I was introduced to the work of Austin Kleon by a reader who emailed me a link to his latest book, Steal Like an Artist, after attending my School of Rock workshop. She thought I’d like it (thanks Emily!) and she was right. I bought it straight away and devoured the whole thing in one sitting.
Austin uses drawings and simple analogies to share his vision of what makes an artist… theft. Sounds controversial huh? Well it’s not… it’s awesome… and hugely enlightening. I’d enourage you all to go out and read it right now.
I wanted to know more so I decided to interview the man himself… enjoy!
Who are you and what you do you do?
I’m a writer, artist, and speaker. I’ve written two best-selling books: Newspaper Blackout (2010), a collection of poetry made by redacting newspaper articles, and Steal Like An Artist (2012), an illustrated manifesto for creativity in the digital age. Before I became a full-time artist, I was a librarian, a web designer, and an advertising copywriter. I grew up in the cornfields of Ohio, but now I live in Austin, Texas, with my wife, Meghan, and our dog, Milo.
I’m assuming you had an online following before the books came about… What was the progression from sharing your work online to publishing books?
I’ve been blogging at austinkleon.com since 2005. Both of my books came directly out of stuff I had posted online — I started posting my newspaper blackout poems in 2006, and that led to my book deal with HarperCollins for Newspaper Blackout. My second book, Steal Like An Artist, started as a viral blog post of text and slides of a speech that I gave to college students, and that blog post led directly to my deal with Workman Publishing.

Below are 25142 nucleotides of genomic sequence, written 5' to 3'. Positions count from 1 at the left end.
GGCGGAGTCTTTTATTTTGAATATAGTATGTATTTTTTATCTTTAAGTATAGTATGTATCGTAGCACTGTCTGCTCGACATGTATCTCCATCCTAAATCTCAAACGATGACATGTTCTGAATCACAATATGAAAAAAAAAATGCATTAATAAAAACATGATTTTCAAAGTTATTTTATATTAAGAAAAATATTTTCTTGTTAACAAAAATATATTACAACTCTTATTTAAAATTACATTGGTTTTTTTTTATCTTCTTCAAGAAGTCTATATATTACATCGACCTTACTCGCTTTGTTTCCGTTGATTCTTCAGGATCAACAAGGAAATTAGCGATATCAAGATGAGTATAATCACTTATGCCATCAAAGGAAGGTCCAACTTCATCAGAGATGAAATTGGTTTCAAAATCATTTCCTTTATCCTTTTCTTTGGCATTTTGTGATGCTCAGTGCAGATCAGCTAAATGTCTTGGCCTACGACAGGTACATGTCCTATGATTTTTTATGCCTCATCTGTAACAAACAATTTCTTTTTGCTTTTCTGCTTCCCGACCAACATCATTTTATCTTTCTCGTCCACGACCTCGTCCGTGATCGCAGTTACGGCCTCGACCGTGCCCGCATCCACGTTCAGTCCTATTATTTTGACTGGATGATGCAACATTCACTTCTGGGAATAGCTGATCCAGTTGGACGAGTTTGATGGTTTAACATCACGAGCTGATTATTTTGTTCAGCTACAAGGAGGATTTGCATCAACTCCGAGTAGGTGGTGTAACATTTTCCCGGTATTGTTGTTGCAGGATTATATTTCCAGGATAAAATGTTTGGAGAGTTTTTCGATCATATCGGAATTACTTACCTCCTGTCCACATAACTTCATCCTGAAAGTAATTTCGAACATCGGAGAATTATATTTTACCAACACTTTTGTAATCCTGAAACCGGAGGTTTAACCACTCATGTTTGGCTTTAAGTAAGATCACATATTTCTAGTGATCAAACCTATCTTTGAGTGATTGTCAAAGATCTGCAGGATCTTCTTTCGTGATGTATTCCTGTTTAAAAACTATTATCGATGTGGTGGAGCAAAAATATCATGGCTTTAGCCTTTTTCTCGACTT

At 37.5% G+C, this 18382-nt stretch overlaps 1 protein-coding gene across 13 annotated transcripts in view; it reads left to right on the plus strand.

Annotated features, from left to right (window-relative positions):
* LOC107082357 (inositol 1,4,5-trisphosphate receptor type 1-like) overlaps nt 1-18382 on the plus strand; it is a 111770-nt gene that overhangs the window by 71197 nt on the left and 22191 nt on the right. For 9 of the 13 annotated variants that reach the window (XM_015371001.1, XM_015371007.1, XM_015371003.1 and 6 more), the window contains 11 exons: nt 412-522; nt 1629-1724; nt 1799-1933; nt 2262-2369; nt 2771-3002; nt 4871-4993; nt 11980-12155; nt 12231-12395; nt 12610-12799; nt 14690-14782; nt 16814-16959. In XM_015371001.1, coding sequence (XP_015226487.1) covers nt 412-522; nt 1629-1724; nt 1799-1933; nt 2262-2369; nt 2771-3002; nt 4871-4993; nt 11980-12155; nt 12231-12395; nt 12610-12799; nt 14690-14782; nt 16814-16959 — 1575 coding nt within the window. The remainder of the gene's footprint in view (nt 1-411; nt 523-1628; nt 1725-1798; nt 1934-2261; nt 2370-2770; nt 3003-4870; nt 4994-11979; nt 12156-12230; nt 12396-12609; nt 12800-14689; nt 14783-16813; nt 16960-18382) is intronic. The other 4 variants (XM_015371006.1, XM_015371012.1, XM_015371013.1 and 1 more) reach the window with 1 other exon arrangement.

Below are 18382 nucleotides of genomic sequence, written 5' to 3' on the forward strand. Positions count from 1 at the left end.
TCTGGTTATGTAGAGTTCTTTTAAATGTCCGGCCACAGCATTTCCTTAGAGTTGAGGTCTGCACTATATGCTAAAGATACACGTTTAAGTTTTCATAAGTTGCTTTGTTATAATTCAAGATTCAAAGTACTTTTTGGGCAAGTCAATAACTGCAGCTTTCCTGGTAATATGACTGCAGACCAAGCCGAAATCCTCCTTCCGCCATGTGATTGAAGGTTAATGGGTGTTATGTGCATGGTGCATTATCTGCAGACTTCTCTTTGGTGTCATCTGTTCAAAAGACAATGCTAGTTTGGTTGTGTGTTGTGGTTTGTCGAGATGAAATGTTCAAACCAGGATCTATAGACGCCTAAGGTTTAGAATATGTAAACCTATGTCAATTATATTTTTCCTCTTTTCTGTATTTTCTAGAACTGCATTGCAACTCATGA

Do you have any advice for anyone wanting to write and get a book published?
Yes: forget about it. Forget about being published. Think about what work you want to do, put it online, and join a community of like-minded people online with whom you can share your work. Even if you still want to be published, publishers are looking for already-proven talent: people who have a “platform,” and a built-in audience.
The concept of the book is pretty unique. Where do the ideas in Steal Like an Artist come from? Is it a way you’ve been taught or have just always felt?
Actually, nothing in the book is that original — it’s formed through bits and pieces of wisdom I’ve filched here and there from my favorite artists. I’ve always been a student of collage, and collage is just kind of the way I see all art — you take bits and pieces from here and there and you form them together to make something new. The ancient Greeks and Romans did it — they copied their heroes and used their work to come up with their own thing. When it came time to write Steal, I noticed that lots of people had written about remix culture, but not many people had written about what those of us who don’t consider ourselves remix artists could learn from it. So I used that as my starting point.
Who are your biggest inspirations? Who do you steal from?
I steal from everybody — the book has quotes from everyone from Picasso to my own mother. But the artists I’ve stole the most from are Lynda Barry and Saul Steinberg.